About DR Congo
Some facts about Congo:
Geography- The country lies on the Equator, a very narrow strip of land that controls the lower Congo River which is the world’s eighth-longest river at 2,914 miles. This river is the only outlet to the South Atlantic Ocean. An impressive dense tropical rainforest is situated in the central river basin and eastern highlands.
People + Language
The people of DR Congo and language – More than 250 ethnic groups populate the DR Congo and speak 240 languages. French is the official language of the Democratic of Congo and four national languages are spoken in the country: Swahili, Lingala, Kikongo and Tshiluba. Many Congolese speak at least two of these four languages. The majority of the Congolese population is Bantus of which four groups derive, Mongo, Luba and Kongo peoples and Hamitic Mangbetu-Azande peoples who account for 45% of the population.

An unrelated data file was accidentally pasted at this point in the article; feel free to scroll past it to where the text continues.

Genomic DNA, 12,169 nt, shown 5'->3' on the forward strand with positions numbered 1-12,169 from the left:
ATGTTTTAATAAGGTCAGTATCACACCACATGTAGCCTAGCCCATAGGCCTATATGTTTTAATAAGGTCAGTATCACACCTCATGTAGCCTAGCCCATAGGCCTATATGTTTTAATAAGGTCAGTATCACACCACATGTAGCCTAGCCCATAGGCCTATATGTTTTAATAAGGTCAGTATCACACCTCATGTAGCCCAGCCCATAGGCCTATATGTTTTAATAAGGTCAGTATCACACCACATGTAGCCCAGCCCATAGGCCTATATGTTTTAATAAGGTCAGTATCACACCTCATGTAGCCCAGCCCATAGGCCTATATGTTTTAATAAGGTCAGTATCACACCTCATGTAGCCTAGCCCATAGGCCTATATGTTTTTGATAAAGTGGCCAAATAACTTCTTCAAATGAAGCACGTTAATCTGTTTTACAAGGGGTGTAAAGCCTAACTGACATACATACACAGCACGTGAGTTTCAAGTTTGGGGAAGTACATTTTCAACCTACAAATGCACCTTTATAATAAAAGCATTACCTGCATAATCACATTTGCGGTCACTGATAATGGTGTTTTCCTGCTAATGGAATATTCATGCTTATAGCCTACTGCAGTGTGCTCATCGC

The majority of the Congolese population are Christians, comprising 46-48% Roman Catholics, and 26-28% Protestants. Kimbanguists may represent 16.5%, and Islam has a smaller number of adherents.
A wide variety of crops are found in DRC. These include maize, rice, cassava (manioc), sweet potatoes, yam, taro, plantain, tomatoes, pumpkin and varieties of peas and nuts. These foods are eaten throughout the country as well as wild plants, fruits, mushrooms, honey and other foods such as bushmeat and fish are also gathered, hunted, and used in dishes.
Art - DR Congo art reflects the country’s ethnic diversity and customs, noticeable in the great array of sculptures, paintings and masks specific to different tribes.
Music- DR Congo is known for its particular “Rumba” rhythm, a fusion of African musical styles and Latin that came from the island of Cuba. Congolese music is widespread across central Africa and became popularized in the 1960’s when many African countries were celebrating their independence.
Climate- tropical; hot and humid in equatorial river basin; cooler and drier in southern highlands; cooler-cold and wetter in eastern highlands and the Ruwenzori Range; north of Equator – wet season April to October, dry season December to February; south of Equator – wet season November to March, dry season April to October.